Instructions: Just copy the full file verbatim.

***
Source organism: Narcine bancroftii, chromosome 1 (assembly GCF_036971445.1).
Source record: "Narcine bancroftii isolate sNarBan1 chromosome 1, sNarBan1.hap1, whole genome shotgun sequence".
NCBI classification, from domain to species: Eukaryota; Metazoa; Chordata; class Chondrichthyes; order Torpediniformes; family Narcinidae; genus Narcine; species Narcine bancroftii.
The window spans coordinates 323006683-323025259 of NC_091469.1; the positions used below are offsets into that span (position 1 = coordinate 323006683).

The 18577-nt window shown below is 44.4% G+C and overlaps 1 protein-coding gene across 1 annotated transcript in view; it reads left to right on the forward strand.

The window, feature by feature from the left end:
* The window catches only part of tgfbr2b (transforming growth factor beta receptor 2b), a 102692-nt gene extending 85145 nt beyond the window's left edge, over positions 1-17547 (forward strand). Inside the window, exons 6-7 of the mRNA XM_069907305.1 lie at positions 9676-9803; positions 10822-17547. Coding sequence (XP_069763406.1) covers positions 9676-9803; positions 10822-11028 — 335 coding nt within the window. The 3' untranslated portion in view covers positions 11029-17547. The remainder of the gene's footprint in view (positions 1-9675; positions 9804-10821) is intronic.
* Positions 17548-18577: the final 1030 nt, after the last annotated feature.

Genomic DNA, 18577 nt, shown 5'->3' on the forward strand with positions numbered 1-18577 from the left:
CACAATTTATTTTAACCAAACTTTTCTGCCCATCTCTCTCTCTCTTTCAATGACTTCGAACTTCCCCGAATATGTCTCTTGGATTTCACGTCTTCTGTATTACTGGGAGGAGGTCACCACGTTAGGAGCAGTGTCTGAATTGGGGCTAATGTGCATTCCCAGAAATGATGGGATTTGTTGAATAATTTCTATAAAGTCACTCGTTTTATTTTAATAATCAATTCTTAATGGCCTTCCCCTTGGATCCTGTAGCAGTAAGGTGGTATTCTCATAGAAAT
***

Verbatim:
Source organism: Narcine bancroftii, chromosome 1 (assembly GCF_036971445.1).
Source record: "Narcine bancroftii isolate sNarBan1 chromosome 1, sNarBan1.hap1, whole genome shotgun sequence".
NCBI classification, from domain to species: Eukaryota; Metazoa; Chordata; class Chondrichthyes; order Torpediniformes; family Narcinidae; genus Narcine; species Narcine bancroftii.
The window spans coordinates 323006683-323025259 of NC_091469.1; the positions used below are offsets into that span (position 1 = coordinate 323006683).

The 18577-nt window shown below is 44.4% G+C and overlaps 1 protein-coding gene across 1 annotated transcript in view; it reads left to right on the forward strand.

The window, feature by feature from the left end:
* The window catches only part of tgfbr2b (transforming growth factor beta receptor 2b), a 102692-nt gene extending 85145 nt beyond the window's left edge, over positions 1-17547 (forward strand). Inside the window, exons 6-7 of the mRNA XM_069907305.1 lie at positions 9676-9803; positions 10822-17547. Coding sequence (XP_069763406.1) covers positions 9676-9803; positions 10822-11028 — 335 coding nt within the window. The 3' untranslated portion in view covers positions 11029-17547. The remainder of the gene's footprint in view (positions 1-9675; positions 9804-10821) is intronic.
* Positions 17548-18577: the final 1030 nt, after the last annotated feature.

Genomic DNA, 18577 nt, shown 5'->3' on the forward strand with positions numbered 1-18577 from the left:
CACAATTTATTTTAACCAAACTTTTCTGCCCATCTCTCTCTCTCTTTCAATGACTTCGAACTTCCCCGAATATGTCTCTTGGATTTCACGTCTTCTGTATTACTGGGAGGAGGTCACCACGTTAGGAGCAGTGTCTGAATTGGGGCTAATGTGCATTCCCAGAAATGATGGGATTTGTTGAATAATTTCTATAAAGTCACTCGTTTTATTTTAATAATCAATTCTTAATGGCCTTCCCCTTGGATCCTGTAGCAGTAAGGTGGTATTCTCATAGAAAT